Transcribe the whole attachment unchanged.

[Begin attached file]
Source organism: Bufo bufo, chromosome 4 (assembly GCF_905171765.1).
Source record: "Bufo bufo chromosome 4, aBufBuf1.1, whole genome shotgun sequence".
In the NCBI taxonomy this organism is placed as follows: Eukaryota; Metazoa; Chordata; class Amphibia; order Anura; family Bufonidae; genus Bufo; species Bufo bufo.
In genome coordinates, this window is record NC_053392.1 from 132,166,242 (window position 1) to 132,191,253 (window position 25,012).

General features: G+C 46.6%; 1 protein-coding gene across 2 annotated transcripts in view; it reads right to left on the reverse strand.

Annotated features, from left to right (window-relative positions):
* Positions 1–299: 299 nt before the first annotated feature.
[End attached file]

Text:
Source organism: Bufo bufo, chromosome 4 (assembly GCF_905171765.1).
Source record: "Bufo bufo chromosome 4, aBufBuf1.1, whole genome shotgun sequence".
In the NCBI taxonomy this organism is placed as follows: Eukaryota; Metazoa; Chordata; class Amphibia; order Anura; family Bufonidae; genus Bufo; species Bufo bufo.
In genome coordinates, this window is record NC_053392.1 from 132,166,242 (window position 1) to 132,191,253 (window position 25,012).

General features: G+C 46.6%; 1 protein-coding gene across 2 annotated transcripts in view; it reads right to left on the reverse strand.

Annotated features, from left to right (window-relative positions):
* Positions 1–299: 299 nt before the first annotated feature.